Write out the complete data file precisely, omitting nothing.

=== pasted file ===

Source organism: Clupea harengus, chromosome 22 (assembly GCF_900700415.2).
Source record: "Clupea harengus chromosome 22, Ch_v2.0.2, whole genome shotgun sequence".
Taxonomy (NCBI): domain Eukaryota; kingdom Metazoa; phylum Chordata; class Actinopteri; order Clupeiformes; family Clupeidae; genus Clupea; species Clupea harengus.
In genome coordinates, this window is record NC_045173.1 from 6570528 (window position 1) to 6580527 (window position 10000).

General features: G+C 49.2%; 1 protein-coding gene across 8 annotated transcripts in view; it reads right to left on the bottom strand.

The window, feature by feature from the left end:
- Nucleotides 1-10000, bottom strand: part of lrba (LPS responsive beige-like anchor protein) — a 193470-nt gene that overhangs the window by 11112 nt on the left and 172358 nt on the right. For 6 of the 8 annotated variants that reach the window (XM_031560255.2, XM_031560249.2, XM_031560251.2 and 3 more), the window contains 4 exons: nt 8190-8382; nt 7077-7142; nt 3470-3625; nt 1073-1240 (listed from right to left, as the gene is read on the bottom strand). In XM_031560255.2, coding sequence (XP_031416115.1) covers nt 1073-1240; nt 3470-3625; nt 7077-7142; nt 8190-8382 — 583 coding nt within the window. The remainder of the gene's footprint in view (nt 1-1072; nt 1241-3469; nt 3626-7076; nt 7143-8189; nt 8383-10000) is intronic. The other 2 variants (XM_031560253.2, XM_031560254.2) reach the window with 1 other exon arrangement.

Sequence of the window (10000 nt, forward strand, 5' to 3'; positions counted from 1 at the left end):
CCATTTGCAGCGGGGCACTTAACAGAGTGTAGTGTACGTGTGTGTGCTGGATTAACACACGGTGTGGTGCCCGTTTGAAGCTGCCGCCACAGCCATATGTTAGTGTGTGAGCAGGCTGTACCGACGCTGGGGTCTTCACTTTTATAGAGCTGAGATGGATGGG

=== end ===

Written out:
Source organism: Clupea harengus, chromosome 22 (assembly GCF_900700415.2).
Source record: "Clupea harengus chromosome 22, Ch_v2.0.2, whole genome shotgun sequence".
Taxonomy (NCBI): domain Eukaryota; kingdom Metazoa; phylum Chordata; class Actinopteri; order Clupeiformes; family Clupeidae; genus Clupea; species Clupea harengus.
In genome coordinates, this window is record NC_045173.1 from 6570528 (window position 1) to 6580527 (window position 10000).

General features: G+C 49.2%; 1 protein-coding gene across 8 annotated transcripts in view; it reads right to left on the bottom strand.

The window, feature by feature from the left end:
- Nucleotides 1-10000, bottom strand: part of lrba (LPS responsive beige-like anchor protein) — a 193470-nt gene that overhangs the window by 11112 nt on the left and 172358 nt on the right. For 6 of the 8 annotated variants that reach the window (XM_031560255.2, XM_031560249.2, XM_031560251.2 and 3 more), the window contains 4 exons: nt 8190-8382; nt 7077-7142; nt 3470-3625; nt 1073-1240 (listed from right to left, as the gene is read on the bottom strand). In XM_031560255.2, coding sequence (XP_031416115.1) covers nt 1073-1240; nt 3470-3625; nt 7077-7142; nt 8190-8382 — 583 coding nt within the window. The remainder of the gene's footprint in view (nt 1-1072; nt 1241-3469; nt 3626-7076; nt 7143-8189; nt 8383-10000) is intronic. The other 2 variants (XM_031560253.2, XM_031560254.2) reach the window with 1 other exon arrangement.

Sequence of the window (10000 nt, forward strand, 5' to 3'; positions counted from 1 at the left end):
CCATTTGCAGCGGGGCACTTAACAGAGTGTAGTGTACGTGTGTGTGCTGGATTAACACACGGTGTGGTGCCCGTTTGAAGCTGCCGCCACAGCCATATGTTAGTGTGTGAGCAGGCTGTACCGACGCTGGGGTCTTCACTTTTATAGAGCTGAGATGGATGGG